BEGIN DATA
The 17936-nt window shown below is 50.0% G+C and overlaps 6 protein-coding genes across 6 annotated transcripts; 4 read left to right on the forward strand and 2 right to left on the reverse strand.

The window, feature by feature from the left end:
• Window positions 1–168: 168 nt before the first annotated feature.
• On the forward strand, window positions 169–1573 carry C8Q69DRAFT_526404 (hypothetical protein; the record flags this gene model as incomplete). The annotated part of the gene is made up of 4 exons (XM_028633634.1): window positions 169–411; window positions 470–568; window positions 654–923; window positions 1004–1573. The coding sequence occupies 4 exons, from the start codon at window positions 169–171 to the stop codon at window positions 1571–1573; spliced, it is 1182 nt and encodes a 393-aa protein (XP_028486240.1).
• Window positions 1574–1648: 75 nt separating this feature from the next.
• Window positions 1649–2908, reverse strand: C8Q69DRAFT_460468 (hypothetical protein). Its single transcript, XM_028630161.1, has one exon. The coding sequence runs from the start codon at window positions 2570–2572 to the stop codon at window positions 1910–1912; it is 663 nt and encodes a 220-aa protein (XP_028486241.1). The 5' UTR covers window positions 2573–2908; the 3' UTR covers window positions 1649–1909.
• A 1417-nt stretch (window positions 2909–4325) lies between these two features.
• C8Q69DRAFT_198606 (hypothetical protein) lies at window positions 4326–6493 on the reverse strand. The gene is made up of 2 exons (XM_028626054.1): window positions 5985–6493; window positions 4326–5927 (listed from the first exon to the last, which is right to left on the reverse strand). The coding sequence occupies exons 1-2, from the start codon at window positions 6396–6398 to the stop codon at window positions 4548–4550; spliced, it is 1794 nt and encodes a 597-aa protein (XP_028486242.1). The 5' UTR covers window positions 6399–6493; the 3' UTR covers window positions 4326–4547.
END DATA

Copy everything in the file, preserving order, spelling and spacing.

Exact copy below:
The 17936-nt window shown below is 50.0% G+C and overlaps 6 protein-coding genes across 6 annotated transcripts; 4 read left to right on the forward strand and 2 right to left on the reverse strand.

The window, feature by feature from the left end:
• Window positions 1–168: 168 nt before the first annotated feature.
• On the forward strand, window positions 169–1573 carry C8Q69DRAFT_526404 (hypothetical protein; the record flags this gene model as incomplete). The annotated part of the gene is made up of 4 exons (XM_028633634.1): window positions 169–411; window positions 470–568; window positions 654–923; window positions 1004–1573. The coding sequence occupies 4 exons, from the start codon at window positions 169–171 to the stop codon at window positions 1571–1573; spliced, it is 1182 nt and encodes a 393-aa protein (XP_028486240.1).
• Window positions 1574–1648: 75 nt separating this feature from the next.
• Window positions 1649–2908, reverse strand: C8Q69DRAFT_460468 (hypothetical protein). Its single transcript, XM_028630161.1, has one exon. The coding sequence runs from the start codon at window positions 2570–2572 to the stop codon at window positions 1910–1912; it is 663 nt and encodes a 220-aa protein (XP_028486241.1). The 5' UTR covers window positions 2573–2908; the 3' UTR covers window positions 1649–1909.
• A 1417-nt stretch (window positions 2909–4325) lies between these two features.
• C8Q69DRAFT_198606 (hypothetical protein) lies at window positions 4326–6493 on the reverse strand. The gene is made up of 2 exons (XM_028626054.1): window positions 5985–6493; window positions 4326–5927 (listed from the first exon to the last, which is right to left on the reverse strand). The coding sequence occupies exons 1-2, from the start codon at window positions 6396–6398 to the stop codon at window positions 4548–4550; spliced, it is 1794 nt and encodes a 597-aa protein (XP_028486242.1). The 5' UTR covers window positions 6399–6493; the 3' UTR covers window positions 4326–4547.